The bank manager is super efficient. He’s wearing trainers, jeans and a sweatshirt, but he is startlingly close shaven and bright eyed. It is 8.45 am Monday morning, the exact time of our appointment, Paulo is already here with his son as counter signatory. On the bank manager’s vast desk lie the morning papers unopened, and the paperwork relating to our new account neatly arranged in front of the computer. I found him a most unusual bank manager.
We warmed up the proceedings by talking weather and the conversation turned to the benefits and workings of our “stufa” (a type of wood burning stove fueled by pellets, a by-product of the furniture industry). The discussion became more and more animated, I could but won’t say that the men warmed to their subject. The reason for our being there seemed forgotten or perhaps had become irrelevant. I sat there in the picture whilst not quite in it , but no-one seemed to mind, everyone was relaxed. We were passing the time and time was passing. At around 9.30 we got around to opening the bank account and received instructions on how to fill in an Italian cheque. By 9.40 we were on the road to the Notaio.
It all happened again at the Notaio’s. Paulo, now with both his sons, confidently strides straight through to the office, bypassing the receptionists who suppress a “Please wait, I’ll see if he’s available”. The Notaio is wearing sunglasses; he went sailing on Sunday and his eyes are sore from sun and sea. The conversation turns to sailing, then to something else, then to something else. Time passes. The Notaio is sharply dressed, with a full head of grey hair and a ‘tache to match. He is important, a representative of the State, and we need to know it. He is also a first cousin to Paulo. He’s mislaid his notes, but he’s not worried, they must be where he left them on our last visit, if only he could remember where. He covers himself with a sense of humour which reveals itself in the twinkling of his eyes, evident even through the sunglasses.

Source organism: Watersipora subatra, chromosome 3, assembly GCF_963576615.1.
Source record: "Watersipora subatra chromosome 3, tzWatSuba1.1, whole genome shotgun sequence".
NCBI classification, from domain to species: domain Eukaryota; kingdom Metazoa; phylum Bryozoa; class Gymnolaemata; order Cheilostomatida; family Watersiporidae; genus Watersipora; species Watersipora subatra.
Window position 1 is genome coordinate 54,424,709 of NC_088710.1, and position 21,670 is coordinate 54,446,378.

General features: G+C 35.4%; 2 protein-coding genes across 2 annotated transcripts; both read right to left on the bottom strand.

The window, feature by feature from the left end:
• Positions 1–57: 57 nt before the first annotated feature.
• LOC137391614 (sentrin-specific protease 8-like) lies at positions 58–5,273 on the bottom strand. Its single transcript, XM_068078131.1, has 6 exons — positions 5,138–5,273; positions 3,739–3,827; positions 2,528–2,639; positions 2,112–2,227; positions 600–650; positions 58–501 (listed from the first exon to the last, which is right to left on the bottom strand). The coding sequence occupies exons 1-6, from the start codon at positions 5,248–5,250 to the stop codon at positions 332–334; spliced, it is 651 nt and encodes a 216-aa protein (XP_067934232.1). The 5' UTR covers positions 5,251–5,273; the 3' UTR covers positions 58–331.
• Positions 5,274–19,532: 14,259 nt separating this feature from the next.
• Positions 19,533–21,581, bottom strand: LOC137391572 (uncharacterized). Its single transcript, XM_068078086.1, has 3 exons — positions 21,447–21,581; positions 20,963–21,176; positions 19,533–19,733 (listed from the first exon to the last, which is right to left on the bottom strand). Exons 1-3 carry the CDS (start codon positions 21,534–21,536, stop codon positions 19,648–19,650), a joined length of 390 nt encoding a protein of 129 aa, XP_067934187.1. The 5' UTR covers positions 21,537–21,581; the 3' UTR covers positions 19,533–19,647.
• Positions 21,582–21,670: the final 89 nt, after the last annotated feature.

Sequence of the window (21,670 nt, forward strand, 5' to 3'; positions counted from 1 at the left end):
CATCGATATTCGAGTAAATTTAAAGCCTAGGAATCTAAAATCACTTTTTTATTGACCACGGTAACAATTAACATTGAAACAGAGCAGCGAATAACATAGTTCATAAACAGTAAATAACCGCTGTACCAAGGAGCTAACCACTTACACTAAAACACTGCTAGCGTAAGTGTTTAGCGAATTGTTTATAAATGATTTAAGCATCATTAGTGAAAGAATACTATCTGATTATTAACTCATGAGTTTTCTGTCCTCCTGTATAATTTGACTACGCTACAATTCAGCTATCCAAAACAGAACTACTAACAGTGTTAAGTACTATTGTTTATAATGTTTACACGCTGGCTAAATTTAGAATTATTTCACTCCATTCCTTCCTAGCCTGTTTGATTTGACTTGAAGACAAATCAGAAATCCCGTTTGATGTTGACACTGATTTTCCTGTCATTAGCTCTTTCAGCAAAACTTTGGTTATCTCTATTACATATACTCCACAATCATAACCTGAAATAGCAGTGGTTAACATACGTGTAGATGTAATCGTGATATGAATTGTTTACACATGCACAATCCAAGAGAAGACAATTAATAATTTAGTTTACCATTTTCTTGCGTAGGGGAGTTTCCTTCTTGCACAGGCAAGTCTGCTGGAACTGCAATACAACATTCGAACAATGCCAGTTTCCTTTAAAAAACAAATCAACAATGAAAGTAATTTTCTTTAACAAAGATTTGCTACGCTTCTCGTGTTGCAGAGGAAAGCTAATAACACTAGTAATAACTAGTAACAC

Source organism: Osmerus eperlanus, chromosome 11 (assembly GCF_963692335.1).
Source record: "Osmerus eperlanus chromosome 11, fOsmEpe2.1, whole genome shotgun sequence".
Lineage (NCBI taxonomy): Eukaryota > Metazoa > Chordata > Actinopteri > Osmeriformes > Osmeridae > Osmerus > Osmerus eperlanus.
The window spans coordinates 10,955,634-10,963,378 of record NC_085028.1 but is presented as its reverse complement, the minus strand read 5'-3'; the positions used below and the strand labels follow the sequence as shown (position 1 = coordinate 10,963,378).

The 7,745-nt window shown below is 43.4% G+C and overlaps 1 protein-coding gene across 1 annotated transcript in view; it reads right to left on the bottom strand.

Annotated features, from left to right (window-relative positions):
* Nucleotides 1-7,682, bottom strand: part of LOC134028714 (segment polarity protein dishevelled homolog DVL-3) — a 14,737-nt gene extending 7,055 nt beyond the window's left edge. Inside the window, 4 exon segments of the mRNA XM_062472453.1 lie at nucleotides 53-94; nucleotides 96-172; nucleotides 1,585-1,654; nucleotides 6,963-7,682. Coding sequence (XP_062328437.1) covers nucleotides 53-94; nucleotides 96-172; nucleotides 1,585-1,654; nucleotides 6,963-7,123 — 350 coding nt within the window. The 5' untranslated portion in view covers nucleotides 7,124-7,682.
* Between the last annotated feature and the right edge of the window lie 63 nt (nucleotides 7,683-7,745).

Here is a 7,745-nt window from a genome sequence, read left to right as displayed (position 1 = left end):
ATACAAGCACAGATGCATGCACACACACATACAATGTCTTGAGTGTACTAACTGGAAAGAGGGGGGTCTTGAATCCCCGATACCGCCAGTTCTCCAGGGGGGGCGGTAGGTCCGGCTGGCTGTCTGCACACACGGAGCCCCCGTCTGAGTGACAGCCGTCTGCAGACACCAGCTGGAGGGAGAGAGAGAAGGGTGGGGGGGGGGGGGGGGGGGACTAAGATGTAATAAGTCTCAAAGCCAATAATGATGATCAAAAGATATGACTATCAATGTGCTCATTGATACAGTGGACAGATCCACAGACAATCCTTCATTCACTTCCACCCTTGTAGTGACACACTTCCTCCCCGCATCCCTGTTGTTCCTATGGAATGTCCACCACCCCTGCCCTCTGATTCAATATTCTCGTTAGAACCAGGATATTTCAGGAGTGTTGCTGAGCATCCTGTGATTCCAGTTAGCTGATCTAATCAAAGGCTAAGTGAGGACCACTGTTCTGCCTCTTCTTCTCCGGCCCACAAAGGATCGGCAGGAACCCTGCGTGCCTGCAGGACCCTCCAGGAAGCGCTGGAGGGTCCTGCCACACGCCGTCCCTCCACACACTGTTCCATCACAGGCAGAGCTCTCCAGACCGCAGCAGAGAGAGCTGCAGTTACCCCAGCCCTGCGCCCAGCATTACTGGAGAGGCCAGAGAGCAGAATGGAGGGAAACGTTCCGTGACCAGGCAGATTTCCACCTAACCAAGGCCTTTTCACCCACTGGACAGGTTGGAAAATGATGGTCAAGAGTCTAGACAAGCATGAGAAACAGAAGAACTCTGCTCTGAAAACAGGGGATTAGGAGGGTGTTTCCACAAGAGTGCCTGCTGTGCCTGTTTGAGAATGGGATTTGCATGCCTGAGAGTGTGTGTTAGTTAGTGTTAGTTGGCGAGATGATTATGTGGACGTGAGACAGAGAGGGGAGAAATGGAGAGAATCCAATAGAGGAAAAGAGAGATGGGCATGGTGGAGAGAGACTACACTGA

We eventually get down to business - the composing and signing of the “compromesso” (which probably translates as “initial contract”, but which I translate as “compromised”). The Notaio puts his reading glasses on over his sunglasses; he should look ridiculous, but he’s a canny old Italian and he retains his “bella figura”. The signing of the contract and the handing over of the cheque for the deposit takes less than half an hour. Two hours after entering the office Paulo, his sons, Peter and I head off for the nearest bar for non-alcoholic cocktails and a conversation about the benefits or otherwise of driving methane fueled cars. Why not talk about methane gas when you’ve just bought and sold a house?
Meanwhile, work on the house is proceeding, though the local authority has yet to approve the final plans (which we have yet to submit) and the final “Atto” (the second half of the Compromesso sale contract) has yet to be completed.
Sorry, I'm unable to upload any new photos as we're not on wifi as yet and the phone signal is quite weak here.